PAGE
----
Friday, February 07, 2020

Alien Abduction! The Owls Have Come to Take Us Away by Ronald L. Smith

"I think something happened," said Max. "We were camping. I was getting some firewood. I saw a light and like, an owl looking at me. And then I passed out. When I woke up, there was this little hole in my stomach. I think they put an implant inside of me!"

I thought Tony would burst out laughing, but he didn't. "I believe you, hombre," he finally said. "You have to tell somebody. What about your parents? I mean, they have to help you, Dude."

"I did. They thought I was crazy and took me to a doctor. They're making me take pills."

Tony bolted up. "Man, we gotta get you off of those!"

Mom thinks he needs medicine, his dad thinks he needs toughening up, his psychiatrist thinks he's delusional, and only Tony and his brother's girlfriend Miranda seem to believe what Max saw in the woods and the owls he keeps seeing in his window. Max believes he's been the victim of an alien abduction. And when Miranda takes him to a meeting of alien believers, what he hears convinces Max that what he feels is happening--the Grays, the extraterrestrials, is real. And they will return--when they are ready to use him.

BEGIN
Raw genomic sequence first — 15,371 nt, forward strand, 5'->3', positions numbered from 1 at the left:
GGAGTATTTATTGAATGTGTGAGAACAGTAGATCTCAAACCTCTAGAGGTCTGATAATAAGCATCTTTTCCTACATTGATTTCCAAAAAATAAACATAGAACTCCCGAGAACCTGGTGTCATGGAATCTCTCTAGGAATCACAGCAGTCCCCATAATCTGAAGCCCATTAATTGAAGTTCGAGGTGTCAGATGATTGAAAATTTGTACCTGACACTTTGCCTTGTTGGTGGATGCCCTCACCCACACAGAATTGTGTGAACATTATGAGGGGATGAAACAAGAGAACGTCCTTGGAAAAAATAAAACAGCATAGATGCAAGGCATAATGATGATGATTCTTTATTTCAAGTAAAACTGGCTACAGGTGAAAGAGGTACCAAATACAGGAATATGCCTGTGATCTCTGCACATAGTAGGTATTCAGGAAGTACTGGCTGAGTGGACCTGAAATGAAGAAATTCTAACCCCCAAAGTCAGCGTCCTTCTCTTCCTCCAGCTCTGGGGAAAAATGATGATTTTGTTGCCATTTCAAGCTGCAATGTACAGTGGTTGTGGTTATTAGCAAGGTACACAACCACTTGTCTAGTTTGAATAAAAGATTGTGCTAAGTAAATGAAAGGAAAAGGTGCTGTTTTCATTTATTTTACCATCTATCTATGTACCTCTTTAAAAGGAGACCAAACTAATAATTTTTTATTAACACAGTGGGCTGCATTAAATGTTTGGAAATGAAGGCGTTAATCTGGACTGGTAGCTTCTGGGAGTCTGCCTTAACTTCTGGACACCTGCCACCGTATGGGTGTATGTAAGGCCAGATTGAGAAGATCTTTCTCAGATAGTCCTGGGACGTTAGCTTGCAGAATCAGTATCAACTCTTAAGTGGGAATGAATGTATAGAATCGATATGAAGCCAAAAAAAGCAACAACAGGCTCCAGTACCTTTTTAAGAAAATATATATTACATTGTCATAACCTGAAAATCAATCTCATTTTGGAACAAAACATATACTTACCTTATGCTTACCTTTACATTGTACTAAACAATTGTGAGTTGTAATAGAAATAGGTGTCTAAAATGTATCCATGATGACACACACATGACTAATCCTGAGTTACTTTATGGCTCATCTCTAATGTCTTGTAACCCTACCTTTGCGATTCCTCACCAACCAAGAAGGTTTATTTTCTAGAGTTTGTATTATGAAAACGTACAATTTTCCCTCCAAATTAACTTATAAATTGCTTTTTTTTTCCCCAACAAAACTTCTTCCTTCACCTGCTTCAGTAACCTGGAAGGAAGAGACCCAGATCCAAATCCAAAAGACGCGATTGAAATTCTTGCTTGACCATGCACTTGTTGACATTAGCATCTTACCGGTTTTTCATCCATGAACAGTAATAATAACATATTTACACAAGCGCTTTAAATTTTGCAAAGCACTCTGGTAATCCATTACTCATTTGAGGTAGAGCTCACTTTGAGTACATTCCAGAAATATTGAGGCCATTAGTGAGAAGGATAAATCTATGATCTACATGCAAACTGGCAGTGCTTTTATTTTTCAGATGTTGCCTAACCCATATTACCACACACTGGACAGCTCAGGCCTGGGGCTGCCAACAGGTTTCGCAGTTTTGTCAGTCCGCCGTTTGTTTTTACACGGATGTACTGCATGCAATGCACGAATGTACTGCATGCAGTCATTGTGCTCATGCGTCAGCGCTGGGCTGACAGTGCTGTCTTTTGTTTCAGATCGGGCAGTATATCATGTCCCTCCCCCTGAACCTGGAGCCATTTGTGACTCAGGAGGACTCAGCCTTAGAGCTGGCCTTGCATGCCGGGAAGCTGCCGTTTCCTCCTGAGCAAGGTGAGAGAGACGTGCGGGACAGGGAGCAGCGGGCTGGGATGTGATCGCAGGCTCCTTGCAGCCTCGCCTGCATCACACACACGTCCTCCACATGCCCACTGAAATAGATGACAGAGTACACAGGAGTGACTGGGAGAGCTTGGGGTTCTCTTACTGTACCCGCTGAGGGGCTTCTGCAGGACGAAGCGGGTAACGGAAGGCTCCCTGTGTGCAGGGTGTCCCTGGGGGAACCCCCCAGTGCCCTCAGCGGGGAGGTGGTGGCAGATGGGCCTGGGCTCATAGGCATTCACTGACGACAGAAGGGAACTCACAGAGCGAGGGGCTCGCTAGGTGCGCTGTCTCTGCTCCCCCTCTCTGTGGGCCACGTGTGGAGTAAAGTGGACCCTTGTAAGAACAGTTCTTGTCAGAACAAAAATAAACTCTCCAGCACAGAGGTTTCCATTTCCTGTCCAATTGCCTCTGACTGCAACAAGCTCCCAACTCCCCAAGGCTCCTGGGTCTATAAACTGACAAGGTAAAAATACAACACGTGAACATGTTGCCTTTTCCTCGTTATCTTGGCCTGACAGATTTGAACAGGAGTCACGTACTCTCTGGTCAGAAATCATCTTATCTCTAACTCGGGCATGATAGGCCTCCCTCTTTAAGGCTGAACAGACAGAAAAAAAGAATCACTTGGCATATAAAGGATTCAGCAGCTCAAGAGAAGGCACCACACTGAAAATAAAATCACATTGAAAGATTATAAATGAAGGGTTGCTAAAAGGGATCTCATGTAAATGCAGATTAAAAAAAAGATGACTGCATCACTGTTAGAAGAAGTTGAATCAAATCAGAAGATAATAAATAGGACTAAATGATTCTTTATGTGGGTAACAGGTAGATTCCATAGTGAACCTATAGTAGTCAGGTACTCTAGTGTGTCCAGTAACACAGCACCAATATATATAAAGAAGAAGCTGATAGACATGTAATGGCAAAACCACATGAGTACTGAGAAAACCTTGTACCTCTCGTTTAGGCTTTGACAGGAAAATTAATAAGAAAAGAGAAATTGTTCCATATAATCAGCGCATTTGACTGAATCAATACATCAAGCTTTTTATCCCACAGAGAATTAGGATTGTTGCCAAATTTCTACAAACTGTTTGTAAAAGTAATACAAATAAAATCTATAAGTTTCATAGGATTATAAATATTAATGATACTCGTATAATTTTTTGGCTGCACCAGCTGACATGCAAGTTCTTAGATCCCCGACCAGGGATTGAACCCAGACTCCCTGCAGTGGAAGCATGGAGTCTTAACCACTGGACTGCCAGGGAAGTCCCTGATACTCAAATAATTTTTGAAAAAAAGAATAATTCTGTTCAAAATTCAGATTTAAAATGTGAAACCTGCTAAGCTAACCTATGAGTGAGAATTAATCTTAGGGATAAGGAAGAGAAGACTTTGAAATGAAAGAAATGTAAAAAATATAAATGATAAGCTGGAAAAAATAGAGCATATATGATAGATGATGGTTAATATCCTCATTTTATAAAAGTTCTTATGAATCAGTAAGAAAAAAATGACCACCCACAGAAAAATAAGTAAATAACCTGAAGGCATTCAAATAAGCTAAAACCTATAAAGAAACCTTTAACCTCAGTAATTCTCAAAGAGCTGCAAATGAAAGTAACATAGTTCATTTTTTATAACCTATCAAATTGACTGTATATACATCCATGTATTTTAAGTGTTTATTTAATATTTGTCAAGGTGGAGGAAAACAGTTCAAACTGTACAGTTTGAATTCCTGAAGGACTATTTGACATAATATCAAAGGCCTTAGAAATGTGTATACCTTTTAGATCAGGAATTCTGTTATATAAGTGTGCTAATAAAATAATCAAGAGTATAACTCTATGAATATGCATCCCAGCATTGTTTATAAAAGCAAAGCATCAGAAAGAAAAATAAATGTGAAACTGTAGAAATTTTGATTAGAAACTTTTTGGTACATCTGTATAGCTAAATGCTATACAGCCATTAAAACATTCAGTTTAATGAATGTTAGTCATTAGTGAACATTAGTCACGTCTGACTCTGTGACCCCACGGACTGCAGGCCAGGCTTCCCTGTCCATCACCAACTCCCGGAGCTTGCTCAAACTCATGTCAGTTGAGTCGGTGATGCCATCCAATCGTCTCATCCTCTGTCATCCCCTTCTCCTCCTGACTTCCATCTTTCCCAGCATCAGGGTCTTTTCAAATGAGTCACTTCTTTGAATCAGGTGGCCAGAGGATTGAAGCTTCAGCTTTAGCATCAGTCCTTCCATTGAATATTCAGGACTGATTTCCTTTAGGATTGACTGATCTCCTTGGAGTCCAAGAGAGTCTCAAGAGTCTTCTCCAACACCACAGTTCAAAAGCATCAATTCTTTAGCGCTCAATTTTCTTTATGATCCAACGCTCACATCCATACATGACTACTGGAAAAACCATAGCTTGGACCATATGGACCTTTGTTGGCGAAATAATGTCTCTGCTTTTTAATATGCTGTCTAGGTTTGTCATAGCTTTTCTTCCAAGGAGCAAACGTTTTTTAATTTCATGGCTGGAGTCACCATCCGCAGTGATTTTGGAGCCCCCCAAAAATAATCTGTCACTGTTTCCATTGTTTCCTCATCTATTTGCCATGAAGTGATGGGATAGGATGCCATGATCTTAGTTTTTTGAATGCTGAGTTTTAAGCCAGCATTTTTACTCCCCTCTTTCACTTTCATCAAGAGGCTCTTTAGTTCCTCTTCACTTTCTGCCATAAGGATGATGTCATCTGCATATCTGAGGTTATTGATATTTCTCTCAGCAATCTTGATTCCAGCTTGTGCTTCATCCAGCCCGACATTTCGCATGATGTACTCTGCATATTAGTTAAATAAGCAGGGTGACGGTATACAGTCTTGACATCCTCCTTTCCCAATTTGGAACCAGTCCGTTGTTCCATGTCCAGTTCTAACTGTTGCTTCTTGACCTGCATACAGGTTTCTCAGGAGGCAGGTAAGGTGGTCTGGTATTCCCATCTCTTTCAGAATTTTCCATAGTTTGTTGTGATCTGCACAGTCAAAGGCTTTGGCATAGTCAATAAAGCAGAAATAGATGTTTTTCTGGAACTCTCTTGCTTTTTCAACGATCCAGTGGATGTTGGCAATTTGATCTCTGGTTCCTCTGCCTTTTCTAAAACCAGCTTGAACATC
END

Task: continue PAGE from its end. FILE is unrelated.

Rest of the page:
If climate collapse weren't scary enough already, beware. Aliens are back, and we're not talking ET, either.

Not for the faint of heart, Ronald L. Smith's The Owls Have Come to Take Us Away (Houghton Mifflin Harcourt, 2019) is for those readers who like to get goosebumps. Max is a wholly believable kid, one who hates gym class, never manages to please his military dad, but loves to read, one who would never seek out a ghost or an alien. But there it is--an owl, a loss of consciousness, something implanted just above his belly button and big-eyed birds watching him everywhere. Is he a just a disturbed child or can he see what the others cannot see is happening around them?

This is not your father's Boy-Meets-Bug-Eyed-Monsters story. Middle readers who like to get their pants scared off now and then will welcome this venture into the sci-fi tradition by veteran thriller writer Smith, who builds his tale of a seemingly normal summer vacation that builds to quite a climax, managing to blend British faery legend into a a tale of aliens with their own plan for saving the world.

Roland Smith's latest is ready to pair and scare thriller lovers with Smith's award-winning and bewitching Hoodoo (see my review here).

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